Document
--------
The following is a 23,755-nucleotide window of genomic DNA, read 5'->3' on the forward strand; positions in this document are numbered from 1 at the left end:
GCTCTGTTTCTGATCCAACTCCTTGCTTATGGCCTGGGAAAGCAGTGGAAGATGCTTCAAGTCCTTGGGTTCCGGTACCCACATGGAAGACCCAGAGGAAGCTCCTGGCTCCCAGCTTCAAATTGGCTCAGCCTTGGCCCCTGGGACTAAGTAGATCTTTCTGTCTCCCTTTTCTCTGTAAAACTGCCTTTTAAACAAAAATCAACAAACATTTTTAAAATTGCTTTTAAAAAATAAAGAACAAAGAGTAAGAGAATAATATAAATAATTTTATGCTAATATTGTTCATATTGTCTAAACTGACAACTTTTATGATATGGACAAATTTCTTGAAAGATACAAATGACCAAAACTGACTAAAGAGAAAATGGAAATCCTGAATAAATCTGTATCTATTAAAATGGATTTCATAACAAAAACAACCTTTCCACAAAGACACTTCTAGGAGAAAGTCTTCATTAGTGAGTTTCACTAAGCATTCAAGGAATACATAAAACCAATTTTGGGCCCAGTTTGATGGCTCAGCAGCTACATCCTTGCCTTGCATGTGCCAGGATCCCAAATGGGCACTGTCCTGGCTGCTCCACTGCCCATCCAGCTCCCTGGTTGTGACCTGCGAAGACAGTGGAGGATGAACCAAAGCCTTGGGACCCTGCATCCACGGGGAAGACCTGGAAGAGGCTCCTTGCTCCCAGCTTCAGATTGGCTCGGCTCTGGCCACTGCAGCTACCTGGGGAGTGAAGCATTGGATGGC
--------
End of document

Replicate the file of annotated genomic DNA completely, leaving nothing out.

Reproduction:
The following is a 23,755-nucleotide window of genomic DNA, read 5'->3' on the forward strand; positions in this document are numbered from 1 at the left end:
GCTCTGTTTCTGATCCAACTCCTTGCTTATGGCCTGGGAAAGCAGTGGAAGATGCTTCAAGTCCTTGGGTTCCGGTACCCACATGGAAGACCCAGAGGAAGCTCCTGGCTCCCAGCTTCAAATTGGCTCAGCCTTGGCCCCTGGGACTAAGTAGATCTTTCTGTCTCCCTTTTCTCTGTAAAACTGCCTTTTAAACAAAAATCAACAAACATTTTTAAAATTGCTTTTAAAAAATAAAGAACAAAGAGTAAGAGAATAATATAAATAATTTTATGCTAATATTGTTCATATTGTCTAAACTGACAACTTTTATGATATGGACAAATTTCTTGAAAGATACAAATGACCAAAACTGACTAAAGAGAAAATGGAAATCCTGAATAAATCTGTATCTATTAAAATGGATTTCATAACAAAAACAACCTTTCCACAAAGACACTTCTAGGAGAAAGTCTTCATTAGTGAGTTTCACTAAGCATTCAAGGAATACATAAAACCAATTTTGGGCCCAGTTTGATGGCTCAGCAGCTACATCCTTGCCTTGCATGTGCCAGGATCCCAAATGGGCACTGTCCTGGCTGCTCCACTGCCCATCCAGCTCCCTGGTTGTGACCTGCGAAGACAGTGGAGGATGAACCAAAGCCTTGGGACCCTGCATCCACGGGGAAGACCTGGAAGAGGCTCCTTGCTCCCAGCTTCAGATTGGCTCGGCTCTGGCCACTGCAGCTACCTGGGGAGTGAAGCATTGGATGGC